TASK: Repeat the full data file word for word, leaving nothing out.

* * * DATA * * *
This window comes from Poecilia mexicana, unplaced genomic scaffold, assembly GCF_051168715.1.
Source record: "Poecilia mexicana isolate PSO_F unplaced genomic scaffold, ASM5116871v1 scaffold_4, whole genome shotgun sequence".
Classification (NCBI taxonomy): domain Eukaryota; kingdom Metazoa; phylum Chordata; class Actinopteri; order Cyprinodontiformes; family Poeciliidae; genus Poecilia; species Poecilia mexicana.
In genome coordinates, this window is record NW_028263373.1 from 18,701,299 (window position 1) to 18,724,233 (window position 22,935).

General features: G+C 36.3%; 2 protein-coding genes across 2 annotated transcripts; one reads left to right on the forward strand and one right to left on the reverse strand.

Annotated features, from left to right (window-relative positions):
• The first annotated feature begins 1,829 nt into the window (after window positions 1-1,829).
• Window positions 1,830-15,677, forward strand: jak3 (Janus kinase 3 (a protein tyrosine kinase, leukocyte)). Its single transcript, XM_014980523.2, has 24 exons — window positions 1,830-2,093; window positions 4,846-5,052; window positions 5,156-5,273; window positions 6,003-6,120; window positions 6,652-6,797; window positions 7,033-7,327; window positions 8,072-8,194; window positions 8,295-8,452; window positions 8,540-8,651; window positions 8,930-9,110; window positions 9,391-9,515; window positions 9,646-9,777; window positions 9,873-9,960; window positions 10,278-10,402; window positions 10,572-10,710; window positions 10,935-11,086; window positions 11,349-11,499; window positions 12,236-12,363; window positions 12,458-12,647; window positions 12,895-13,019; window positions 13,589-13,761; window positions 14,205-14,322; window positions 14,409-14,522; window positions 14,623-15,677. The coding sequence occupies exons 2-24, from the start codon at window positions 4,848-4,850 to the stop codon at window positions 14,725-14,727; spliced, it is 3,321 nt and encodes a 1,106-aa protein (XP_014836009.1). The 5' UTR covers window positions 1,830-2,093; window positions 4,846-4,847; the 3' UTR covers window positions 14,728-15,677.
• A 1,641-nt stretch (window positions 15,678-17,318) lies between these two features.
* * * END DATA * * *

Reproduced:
This window comes from Poecilia mexicana, unplaced genomic scaffold, assembly GCF_051168715.1.
Source record: "Poecilia mexicana isolate PSO_F unplaced genomic scaffold, ASM5116871v1 scaffold_4, whole genome shotgun sequence".
Classification (NCBI taxonomy): domain Eukaryota; kingdom Metazoa; phylum Chordata; class Actinopteri; order Cyprinodontiformes; family Poeciliidae; genus Poecilia; species Poecilia mexicana.
In genome coordinates, this window is record NW_028263373.1 from 18,701,299 (window position 1) to 18,724,233 (window position 22,935).

General features: G+C 36.3%; 2 protein-coding genes across 2 annotated transcripts; one reads left to right on the forward strand and one right to left on the reverse strand.

Annotated features, from left to right (window-relative positions):
• The first annotated feature begins 1,829 nt into the window (after window positions 1-1,829).
• Window positions 1,830-15,677, forward strand: jak3 (Janus kinase 3 (a protein tyrosine kinase, leukocyte)). Its single transcript, XM_014980523.2, has 24 exons — window positions 1,830-2,093; window positions 4,846-5,052; window positions 5,156-5,273; window positions 6,003-6,120; window positions 6,652-6,797; window positions 7,033-7,327; window positions 8,072-8,194; window positions 8,295-8,452; window positions 8,540-8,651; window positions 8,930-9,110; window positions 9,391-9,515; window positions 9,646-9,777; window positions 9,873-9,960; window positions 10,278-10,402; window positions 10,572-10,710; window positions 10,935-11,086; window positions 11,349-11,499; window positions 12,236-12,363; window positions 12,458-12,647; window positions 12,895-13,019; window positions 13,589-13,761; window positions 14,205-14,322; window positions 14,409-14,522; window positions 14,623-15,677. The coding sequence occupies exons 2-24, from the start codon at window positions 4,848-4,850 to the stop codon at window positions 14,725-14,727; spliced, it is 3,321 nt and encodes a 1,106-aa protein (XP_014836009.1). The 5' UTR covers window positions 1,830-2,093; window positions 4,846-4,847; the 3' UTR covers window positions 14,728-15,677.
• A 1,641-nt stretch (window positions 15,678-17,318) lies between these two features.